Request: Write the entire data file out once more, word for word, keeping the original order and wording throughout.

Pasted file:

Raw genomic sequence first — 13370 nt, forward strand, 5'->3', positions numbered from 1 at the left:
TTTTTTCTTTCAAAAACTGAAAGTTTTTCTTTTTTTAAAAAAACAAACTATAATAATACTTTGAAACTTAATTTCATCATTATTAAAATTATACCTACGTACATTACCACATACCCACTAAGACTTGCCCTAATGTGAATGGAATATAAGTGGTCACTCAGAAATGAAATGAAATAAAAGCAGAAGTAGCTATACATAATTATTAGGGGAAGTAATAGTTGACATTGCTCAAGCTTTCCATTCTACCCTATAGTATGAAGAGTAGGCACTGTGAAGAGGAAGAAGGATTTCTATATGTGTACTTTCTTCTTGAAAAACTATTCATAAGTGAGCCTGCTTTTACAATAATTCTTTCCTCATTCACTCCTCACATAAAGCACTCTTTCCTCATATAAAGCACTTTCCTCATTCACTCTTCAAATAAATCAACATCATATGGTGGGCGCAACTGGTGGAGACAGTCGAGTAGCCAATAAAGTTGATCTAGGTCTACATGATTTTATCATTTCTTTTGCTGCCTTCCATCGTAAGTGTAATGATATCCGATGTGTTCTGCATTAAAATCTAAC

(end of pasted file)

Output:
Raw genomic sequence first — 13370 nt, forward strand, 5'->3', positions numbered from 1 at the left:
TTTTTTCTTTCAAAAACTGAAAGTTTTTCTTTTTTTAAAAAAACAAACTATAATAATACTTTGAAACTTAATTTCATCATTATTAAAATTATACCTACGTACATTACCACATACCCACTAAGACTTGCCCTAATGTGAATGGAATATAAGTGGTCACTCAGAAATGAAATGAAATAAAAGCAGAAGTAGCTATACATAATTATTAGGGGAAGTAATAGTTGACATTGCTCAAGCTTTCCATTCTACCCTATAGTATGAAGAGTAGGCACTGTGAAGAGGAAGAAGGATTTCTATATGTGTACTTTCTTCTTGAAAAACTATTCATAAGTGAGCCTGCTTTTACAATAATTCTTTCCTCATTCACTCCTCACATAAAGCACTCTTTCCTCATATAAAGCACTTTCCTCATTCACTCTTCAAATAAATCAACATCATATGGTGGGCGCAACTGGTGGAGACAGTCGAGTAGCCAATAAAGTTGATCTAGGTCTACATGATTTTATCATTTCTTTTGCTGCCTTCCATCGTAAGTGTAATGATATCCGATGTGTTCTGCATTAAAATCTAAC